Monday, May 28, 2012

Rondo's training and Panama's calling

I am a few days behind in my horse adventures again.  On Thursday, my trainer worked with Rondo.  My broken finger is healing, but I was still reluctant to lunge Rondo in case he acted explosive on the line (a fairly regular occurrence still), as I didn't want my finger to get yanked by the line (the wrap that's on it is like vet wrap, and since it can stick to itself, other things can also stick to it).  So my trainer did all the work on Thursday (usually she has me do some of it so that I learn the techniques, and can work with him when she's not there -- that's how we trained Panama, too).

Anyway, he lunged pretty well on Thursday, aside from the usual resistance going to the left -- he walks, trots, and canters easily to the right, but requires much stronger cues to get him to canter to the left, usually with bucking and a scrambling gait that seems to me like it's halfway between trying to run away and trying to keep from falling down.

Then my trainer leaned and laid on his back again, and had me lead him while she was draped over his back.  Rondo does much better when he learns things in small stages, so we are getting him used to the idea of weight on his back gradually, and in a situation where she can just slide off if he has a meltdown.  And on Thursday, he demonstrated why this was a good plan: She swept her hand back along his side, petting him from his girth to his flank, and when she got to his flank he let loose with a huge buck.  Because she was just draped over his back, she landed on her feet (though not before crashing into my back first, as I was leading him at the time!).  So, having identified an issue to work on, she got right to work on desensitizing him to being petted and touched while she was above or over his back.

All in all, I was pleased -- he is a slower horse to start than Panama, though that is likely due in part to the fact that I worked with Panama every day when he was this age, and I haven't been doing so with Rondo.  But my trainer said it doesn't matter how slow we go with him, and I actually suspect that it might be doing him a favor to take it easy and give hi an opportunity to grow up somewhat in the meantime.  Rondo just turned 3 -- by this age, Panama had been under saddle for six months, and was just starting to go on trail rides!  But he was also very spooky and babyish still, and though he was the type of horse who always wanted to find the right answer and please me (it literally only took us 7 or 8 sessions to get him under saddle), I sometimes think I exacerbated some of his issues by rushing things a little.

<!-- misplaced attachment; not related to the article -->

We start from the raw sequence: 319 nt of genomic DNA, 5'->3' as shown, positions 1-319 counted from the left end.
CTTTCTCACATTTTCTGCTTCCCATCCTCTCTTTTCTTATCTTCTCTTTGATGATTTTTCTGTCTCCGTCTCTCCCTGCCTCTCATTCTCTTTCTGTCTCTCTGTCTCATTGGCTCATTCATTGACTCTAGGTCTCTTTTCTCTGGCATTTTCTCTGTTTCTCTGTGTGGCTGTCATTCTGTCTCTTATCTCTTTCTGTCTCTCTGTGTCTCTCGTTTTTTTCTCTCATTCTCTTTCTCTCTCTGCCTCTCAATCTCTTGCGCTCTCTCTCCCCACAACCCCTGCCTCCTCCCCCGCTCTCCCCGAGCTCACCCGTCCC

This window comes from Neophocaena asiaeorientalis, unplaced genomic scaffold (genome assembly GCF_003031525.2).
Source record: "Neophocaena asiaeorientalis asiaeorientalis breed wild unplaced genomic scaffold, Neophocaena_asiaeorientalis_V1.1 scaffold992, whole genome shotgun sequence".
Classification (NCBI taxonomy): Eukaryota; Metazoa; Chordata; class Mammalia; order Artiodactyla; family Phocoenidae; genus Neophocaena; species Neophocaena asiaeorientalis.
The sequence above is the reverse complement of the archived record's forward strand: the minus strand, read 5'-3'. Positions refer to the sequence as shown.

I can't complain, though, because despite Panama's inclination to be difficult at times, he is still such a good horse.  I rode him for the first time since my accident on Saturday -- despite the broken finger and the sticky wrap, I was fairly confident that Panama wouldn't do anything that would hurt my finger.  He was a bit difficult, since it was extremely windy (though we rode inside, the wind was rattling the big doors) and since he hadn't been ridden in over a week.  But he was good enough that I was willing to entrust him with the little 10-year-old girl I nanny for.

V. has been taking lessons with my trainer for the last few months, and getting much stronger as a rider, so I was fairly confident that she could handle Panama's more rapid trot (it scared her when she was last on him a few months ago).  Sure enough, she did wonderfully on him.  He tried testing her at first, seeing what he could get away with, but with my guidance she kept him on track and he stopped trying after a few minutes.

I am actually really amazed at how good Panama is with the kids I nanny for.  A., who is nearly 5, can go all around Panama in the cross ties, and dump a stool down next to him to stand on to groom, and Panama doesn't startle at all.  And he was so good for V., despite the wind and the other horses in the arena and the fact that he hadn't been ridden in a while.  Sometimes I think his calling really is as a kids' horse -- not that I would ever give him up, but I'm excited that V. will be riding him more often over the summer.

Hubby and I are both off work this week, so I am planning to get out to the barn frequently, almost every day if I can manage it.  I am looking forward to doing some more riding, easy stuff because of my finger of course, but now that the splint is off it can't keep me away entirely!  And I want to spend some more time with Rondo, grooming and doing some fun stuff, not just working.  Perhaps it will help to make up for the months of once- and twice-weekly visits, and help get me psyched for doing a little more with them over the summer!

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